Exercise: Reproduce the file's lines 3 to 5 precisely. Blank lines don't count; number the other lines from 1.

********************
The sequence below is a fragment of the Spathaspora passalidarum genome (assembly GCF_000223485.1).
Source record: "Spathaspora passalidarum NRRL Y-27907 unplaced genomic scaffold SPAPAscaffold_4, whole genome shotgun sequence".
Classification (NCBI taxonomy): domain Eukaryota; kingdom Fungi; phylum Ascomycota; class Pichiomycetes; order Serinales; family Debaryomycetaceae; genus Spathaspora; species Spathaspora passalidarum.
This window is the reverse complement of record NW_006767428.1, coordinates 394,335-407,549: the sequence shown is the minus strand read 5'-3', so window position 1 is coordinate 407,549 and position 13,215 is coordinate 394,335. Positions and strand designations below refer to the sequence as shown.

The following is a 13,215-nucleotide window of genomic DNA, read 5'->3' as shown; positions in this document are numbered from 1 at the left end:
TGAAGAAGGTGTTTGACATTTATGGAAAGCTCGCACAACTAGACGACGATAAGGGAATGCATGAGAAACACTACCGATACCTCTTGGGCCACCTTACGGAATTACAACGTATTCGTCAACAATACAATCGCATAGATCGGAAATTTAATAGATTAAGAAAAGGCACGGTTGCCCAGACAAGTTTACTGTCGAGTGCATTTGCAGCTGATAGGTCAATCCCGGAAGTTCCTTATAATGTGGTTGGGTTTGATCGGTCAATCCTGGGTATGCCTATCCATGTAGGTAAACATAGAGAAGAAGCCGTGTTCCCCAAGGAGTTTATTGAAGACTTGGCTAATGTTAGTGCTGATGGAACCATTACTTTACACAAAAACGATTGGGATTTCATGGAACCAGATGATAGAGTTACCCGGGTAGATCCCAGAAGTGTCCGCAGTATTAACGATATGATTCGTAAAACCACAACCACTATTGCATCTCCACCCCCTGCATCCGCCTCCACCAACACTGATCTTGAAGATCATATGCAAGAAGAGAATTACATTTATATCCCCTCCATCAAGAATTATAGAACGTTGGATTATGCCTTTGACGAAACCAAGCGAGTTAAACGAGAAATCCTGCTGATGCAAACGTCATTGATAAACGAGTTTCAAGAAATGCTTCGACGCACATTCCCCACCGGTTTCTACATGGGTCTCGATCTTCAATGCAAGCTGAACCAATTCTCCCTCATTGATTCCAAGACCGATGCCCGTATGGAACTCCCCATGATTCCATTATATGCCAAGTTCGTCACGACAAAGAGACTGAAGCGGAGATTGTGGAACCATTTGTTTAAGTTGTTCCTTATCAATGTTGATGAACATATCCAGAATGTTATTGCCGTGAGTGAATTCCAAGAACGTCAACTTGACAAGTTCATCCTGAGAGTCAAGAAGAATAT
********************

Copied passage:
Classification (NCBI taxonomy): domain Eukaryota; kingdom Fungi; phylum Ascomycota; class Pichiomycetes; order Serinales; family Debaryomycetaceae; genus Spathaspora; species Spathaspora passalidarum.
This window is the reverse complement of record NW_006767428.1, coordinates 394,335-407,549: the sequence shown is the minus strand read 5'-3', so window position 1 is coordinate 407,549 and position 13,215 is coordinate 394,335. Positions and strand designations below refer to the sequence as shown.

The following is a 13,215-nucleotide window of genomic DNA, read 5'->3' as shown; positions in this document are numbered from 1 at the left end: